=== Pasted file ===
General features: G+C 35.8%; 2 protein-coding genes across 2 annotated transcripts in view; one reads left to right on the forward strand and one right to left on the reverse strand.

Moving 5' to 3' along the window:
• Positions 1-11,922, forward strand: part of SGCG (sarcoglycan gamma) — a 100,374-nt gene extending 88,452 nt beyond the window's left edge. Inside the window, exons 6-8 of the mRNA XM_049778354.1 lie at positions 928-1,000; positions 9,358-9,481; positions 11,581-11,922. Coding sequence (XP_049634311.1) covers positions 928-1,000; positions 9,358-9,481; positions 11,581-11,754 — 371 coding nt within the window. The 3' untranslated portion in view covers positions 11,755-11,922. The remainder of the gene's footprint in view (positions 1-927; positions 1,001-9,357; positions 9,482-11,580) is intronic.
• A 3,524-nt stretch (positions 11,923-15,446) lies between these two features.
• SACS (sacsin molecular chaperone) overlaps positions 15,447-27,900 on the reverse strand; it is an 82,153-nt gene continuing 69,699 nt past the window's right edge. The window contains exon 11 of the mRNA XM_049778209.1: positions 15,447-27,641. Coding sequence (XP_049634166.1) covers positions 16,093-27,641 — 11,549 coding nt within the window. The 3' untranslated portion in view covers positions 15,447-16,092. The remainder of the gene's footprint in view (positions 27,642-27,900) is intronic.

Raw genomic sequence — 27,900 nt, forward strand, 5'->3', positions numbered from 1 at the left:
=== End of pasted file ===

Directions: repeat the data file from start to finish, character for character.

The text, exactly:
General features: G+C 35.8%; 2 protein-coding genes across 2 annotated transcripts in view; one reads left to right on the forward strand and one right to left on the reverse strand.

Moving 5' to 3' along the window:
• Positions 1-11,922, forward strand: part of SGCG (sarcoglycan gamma) — a 100,374-nt gene extending 88,452 nt beyond the window's left edge. Inside the window, exons 6-8 of the mRNA XM_049778354.1 lie at positions 928-1,000; positions 9,358-9,481; positions 11,581-11,922. Coding sequence (XP_049634311.1) covers positions 928-1,000; positions 9,358-9,481; positions 11,581-11,754 — 371 coding nt within the window. The 3' untranslated portion in view covers positions 11,755-11,922. The remainder of the gene's footprint in view (positions 1-927; positions 1,001-9,357; positions 9,482-11,580) is intronic.
• A 3,524-nt stretch (positions 11,923-15,446) lies between these two features.
• SACS (sacsin molecular chaperone) overlaps positions 15,447-27,900 on the reverse strand; it is an 82,153-nt gene continuing 69,699 nt past the window's right edge. The window contains exon 11 of the mRNA XM_049778209.1: positions 15,447-27,641. Coding sequence (XP_049634166.1) covers positions 16,093-27,641 — 11,549 coding nt within the window. The 3' untranslated portion in view covers positions 15,447-16,092. The remainder of the gene's footprint in view (positions 27,642-27,900) is intronic.

Raw genomic sequence — 27,900 nt, forward strand, 5'->3', positions numbered from 1 at the left: